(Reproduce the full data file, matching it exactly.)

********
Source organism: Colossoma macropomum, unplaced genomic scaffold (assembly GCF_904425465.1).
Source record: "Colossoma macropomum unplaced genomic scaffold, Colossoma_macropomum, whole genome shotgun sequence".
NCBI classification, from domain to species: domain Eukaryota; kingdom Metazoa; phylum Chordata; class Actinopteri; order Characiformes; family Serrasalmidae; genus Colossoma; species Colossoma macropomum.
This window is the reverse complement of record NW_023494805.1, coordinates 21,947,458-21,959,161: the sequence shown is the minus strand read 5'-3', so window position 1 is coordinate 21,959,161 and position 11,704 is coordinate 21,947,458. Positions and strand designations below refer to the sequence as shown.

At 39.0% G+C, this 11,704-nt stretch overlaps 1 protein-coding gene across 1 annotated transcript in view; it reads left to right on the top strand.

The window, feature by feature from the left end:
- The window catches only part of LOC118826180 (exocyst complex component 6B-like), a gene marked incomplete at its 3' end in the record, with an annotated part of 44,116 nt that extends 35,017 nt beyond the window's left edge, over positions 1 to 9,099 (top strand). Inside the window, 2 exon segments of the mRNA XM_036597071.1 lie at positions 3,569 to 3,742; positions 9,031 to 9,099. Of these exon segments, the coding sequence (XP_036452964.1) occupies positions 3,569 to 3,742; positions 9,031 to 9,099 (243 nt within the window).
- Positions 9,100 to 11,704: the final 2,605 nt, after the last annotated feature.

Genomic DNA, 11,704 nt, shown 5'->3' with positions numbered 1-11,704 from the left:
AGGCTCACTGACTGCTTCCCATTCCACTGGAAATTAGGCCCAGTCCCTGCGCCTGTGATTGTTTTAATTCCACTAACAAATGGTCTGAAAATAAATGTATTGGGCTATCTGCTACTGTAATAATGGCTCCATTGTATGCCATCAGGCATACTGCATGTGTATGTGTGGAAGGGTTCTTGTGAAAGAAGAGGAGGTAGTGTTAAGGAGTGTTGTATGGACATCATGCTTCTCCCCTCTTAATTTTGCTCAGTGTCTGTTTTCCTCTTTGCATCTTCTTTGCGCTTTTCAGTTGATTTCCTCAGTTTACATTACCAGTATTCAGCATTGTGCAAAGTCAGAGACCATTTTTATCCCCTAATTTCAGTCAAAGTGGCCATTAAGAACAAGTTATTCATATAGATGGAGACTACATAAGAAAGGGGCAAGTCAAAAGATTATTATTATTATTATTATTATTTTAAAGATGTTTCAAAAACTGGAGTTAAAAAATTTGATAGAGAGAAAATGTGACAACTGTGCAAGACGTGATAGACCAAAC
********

Source organism: Colossoma macropomum, unplaced genomic scaffold (assembly GCF_904425465.1).
Source record: "Colossoma macropomum unplaced genomic scaffold, Colossoma_macropomum, whole genome shotgun sequence".
NCBI classification, from domain to species: domain Eukaryota; kingdom Metazoa; phylum Chordata; class Actinopteri; order Characiformes; family Serrasalmidae; genus Colossoma; species Colossoma macropomum.
This window is the reverse complement of record NW_023494805.1, coordinates 21,947,458-21,959,161: the sequence shown is the minus strand read 5'-3', so window position 1 is coordinate 21,959,161 and position 11,704 is coordinate 21,947,458. Positions and strand designations below refer to the sequence as shown.

At 39.0% G+C, this 11,704-nt stretch overlaps 1 protein-coding gene across 1 annotated transcript in view; it reads left to right on the top strand.

The window, feature by feature from the left end:
- The window catches only part of LOC118826180 (exocyst complex component 6B-like), a gene marked incomplete at its 3' end in the record, with an annotated part of 44,116 nt that extends 35,017 nt beyond the window's left edge, over positions 1 to 9,099 (top strand). Inside the window, 2 exon segments of the mRNA XM_036597071.1 lie at positions 3,569 to 3,742; positions 9,031 to 9,099. Of these exon segments, the coding sequence (XP_036452964.1) occupies positions 3,569 to 3,742; positions 9,031 to 9,099 (243 nt within the window).
- Positions 9,100 to 11,704: the final 2,605 nt, after the last annotated feature.

Genomic DNA, 11,704 nt, shown 5'->3' with positions numbered 1-11,704 from the left:
AGGCTCACTGACTGCTTCCCATTCCACTGGAAATTAGGCCCAGTCCCTGCGCCTGTGATTGTTTTAATTCCACTAACAAATGGTCTGAAAATAAATGTATTGGGCTATCTGCTACTGTAATAATGGCTCCATTGTATGCCATCAGGCATACTGCATGTGTATGTGTGGAAGGGTTCTTGTGAAAGAAGAGGAGGTAGTGTTAAGGAGTGTTGTATGGACATCATGCTTCTCCCCTCTTAATTTTGCTCAGTGTCTGTTTTCCTCTTTGCATCTTCTTTGCGCTTTTCAGTTGATTTCCTCAGTTTACATTACCAGTATTCAGCATTGTGCAAAGTCAGAGACCATTTTTATCCCCTAATTTCAGTCAAAGTGGCCATTAAGAACAAGTTATTCATATAGATGGAGACTACATAAGAAAGGGGCAAGTCAAAAGATTATTATTATTATTATTATTATTTTAAAGATGTTTCAAAAACTGGAGTTAAAAAATTTGATAGAGAGAAAATGTGACAACTGTGCAAGACGTGATAGACCAAAC